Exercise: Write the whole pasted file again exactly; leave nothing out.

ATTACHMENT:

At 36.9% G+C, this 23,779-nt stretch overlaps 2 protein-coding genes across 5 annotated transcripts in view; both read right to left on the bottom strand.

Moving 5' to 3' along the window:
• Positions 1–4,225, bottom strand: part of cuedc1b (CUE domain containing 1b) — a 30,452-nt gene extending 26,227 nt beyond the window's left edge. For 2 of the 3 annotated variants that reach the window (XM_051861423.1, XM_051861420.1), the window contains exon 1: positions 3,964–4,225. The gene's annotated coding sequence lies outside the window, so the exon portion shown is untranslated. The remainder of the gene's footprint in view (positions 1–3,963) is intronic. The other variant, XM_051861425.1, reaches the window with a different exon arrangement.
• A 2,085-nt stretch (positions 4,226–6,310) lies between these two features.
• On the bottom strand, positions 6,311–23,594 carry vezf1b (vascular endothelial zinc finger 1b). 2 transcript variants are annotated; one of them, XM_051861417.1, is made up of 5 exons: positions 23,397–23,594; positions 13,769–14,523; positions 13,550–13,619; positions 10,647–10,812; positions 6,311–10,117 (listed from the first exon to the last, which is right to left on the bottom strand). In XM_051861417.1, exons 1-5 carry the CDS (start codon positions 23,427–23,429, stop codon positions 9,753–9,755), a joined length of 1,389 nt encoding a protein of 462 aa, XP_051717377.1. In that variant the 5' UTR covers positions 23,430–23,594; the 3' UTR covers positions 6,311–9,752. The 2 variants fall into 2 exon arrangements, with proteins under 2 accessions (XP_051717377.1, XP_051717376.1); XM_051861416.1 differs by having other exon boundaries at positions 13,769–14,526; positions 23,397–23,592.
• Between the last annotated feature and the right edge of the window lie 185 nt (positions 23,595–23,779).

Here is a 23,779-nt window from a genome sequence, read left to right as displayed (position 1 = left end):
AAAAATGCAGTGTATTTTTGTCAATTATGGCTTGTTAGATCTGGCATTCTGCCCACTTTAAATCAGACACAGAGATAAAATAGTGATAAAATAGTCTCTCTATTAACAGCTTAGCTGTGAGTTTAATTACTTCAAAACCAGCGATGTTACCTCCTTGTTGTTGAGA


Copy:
At 36.9% G+C, this 23,779-nt stretch overlaps 2 protein-coding genes across 5 annotated transcripts in view; both read right to left on the bottom strand.

Moving 5' to 3' along the window:
• Positions 1–4,225, bottom strand: part of cuedc1b (CUE domain containing 1b) — a 30,452-nt gene extending 26,227 nt beyond the window's left edge. For 2 of the 3 annotated variants that reach the window (XM_051861423.1, XM_051861420.1), the window contains exon 1: positions 3,964–4,225. The gene's annotated coding sequence lies outside the window, so the exon portion shown is untranslated. The remainder of the gene's footprint in view (positions 1–3,963) is intronic. The other variant, XM_051861425.1, reaches the window with a different exon arrangement.
• A 2,085-nt stretch (positions 4,226–6,310) lies between these two features.
• On the bottom strand, positions 6,311–23,594 carry vezf1b (vascular endothelial zinc finger 1b). 2 transcript variants are annotated; one of them, XM_051861417.1, is made up of 5 exons: positions 23,397–23,594; positions 13,769–14,523; positions 13,550–13,619; positions 10,647–10,812; positions 6,311–10,117 (listed from the first exon to the last, which is right to left on the bottom strand). In XM_051861417.1, exons 1-5 carry the CDS (start codon positions 23,427–23,429, stop codon positions 9,753–9,755), a joined length of 1,389 nt encoding a protein of 462 aa, XP_051717377.1. In that variant the 5' UTR covers positions 23,430–23,594; the 3' UTR covers positions 6,311–9,752. The 2 variants fall into 2 exon arrangements, with proteins under 2 accessions (XP_051717377.1, XP_051717376.1); XM_051861416.1 differs by having other exon boundaries at positions 13,769–14,526; positions 23,397–23,592.
• Between the last annotated feature and the right edge of the window lie 185 nt (positions 23,595–23,779).

Here is a 23,779-nt window from a genome sequence, read left to right as displayed (position 1 = left end):
AAAAATGCAGTGTATTTTTGTCAATTATGGCTTGTTAGATCTGGCATTCTGCCCACTTTAAATCAGACACAGAGATAAAATAGTGATAAAATAGTCTCTCTATTAACAGCTTAGCTGTGAGTTTAATTACTTCAAAACCAGCGATGTTACCTCCTTGTTGTTGAGA